CHICAGO (September 8, 2021) The Love, Unity & Values (LUV) Institute, a Chicago non-profit, unveiled a new series of neighborhood art installations Sept. 8 to launch the Parade of Hearts, an initiative to commemorate the collective struggles of the past year and uplift communities through restorative justice as a means of societal healing. Among those attending was Chicago Mayor Lori Lightfoot.
The Parade of Hearts features 12, five-foot fiberglass 3D hearts placed in various Chicago South Side neighborhoods. Following a series of community conversations with restorative justice facilitators, the hearts were designed by local artists to depict the communities' values and vision of a "new normal" in the wake of the COVID-19 pandemic and social justice tensions.
Since 2013, the LUV Institute has worked to provide opportunities and resources to youth in underserved communities through after-school programs, vocational skills development and other intensive supportive services. Over the past year, the LUV Institute recognized widespread trauma in children and adults alike, and saw an opportunity to bring their work into the community to support teachers, individuals, and young people as society collectively defines its "new normal."
"Historically, public art projects are usually downtown," said Cosette Nazon-Wilburn, the LUV Institute's founder and executive director. "We intentionally chose to bring the Parade of Hearts to the neighborhoods where Chicagoans are experiencing the greatest hardship. Through the healing and restorative justice that the hearts represent, we hope to inspire change and transformation in communities across Chicago."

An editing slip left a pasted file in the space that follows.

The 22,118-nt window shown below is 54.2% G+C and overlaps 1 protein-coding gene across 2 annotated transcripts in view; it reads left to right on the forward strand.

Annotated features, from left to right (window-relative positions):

The hearts have been installed in the Back of the Yards, Chatham, Douglas, Grand Boulevard, Greater Grand Crossing, Hyde Park, Kenwood, Oakland, South Shore, Washington Park, and Woodlawn neighborhoods. As artwork, the hearts embody a variety of themes through creative techniques for example, one heart portrays cloth in a patchwork pattern to symbolize the mutual strength found in close-knit communities, and another depicts a young man covering the eyes of a young woman to represent trust.
"The LUV Institute has made huge strides to uplift our youth and the Parade of Hearts comes as a creative and inspirational extension of this necessary work," said Lightfoot. "I am beyond grateful to this organization, its partners and the artists involved for not only bringing this initiative to life, but engaging in important conversations about how to create artwork that truly commemorates and represents the beautiful diversity of our neighborhoods. It is my hope that these thought-provoking installations will inspire similar conversations among residents and visitors alike both today and well into the future."
While hearts are on display through the end of October, a virtual treasure hunt called "The Hunt for Good: LUV Edition" will help Chicagoans connect with and learn from the communities who participated in the Parade of Hearts, followed by an auction on Saturday, October 16.
"Chicagoans need to have important conversations about racial justice, community and kindness. We need to listen to one another, and lift each other up to grow together," said Damon Lamar Reed, a contributing artist. "The Parade of Hearts means so much to the communities involved and the artists who come from those communities. I am proud to have created a reflection of an important healing conversation that occurred in Hyde Park."
To learn more about the LUV Institute and the Parade of Hearts, visit http://www.luvinstitute.org/.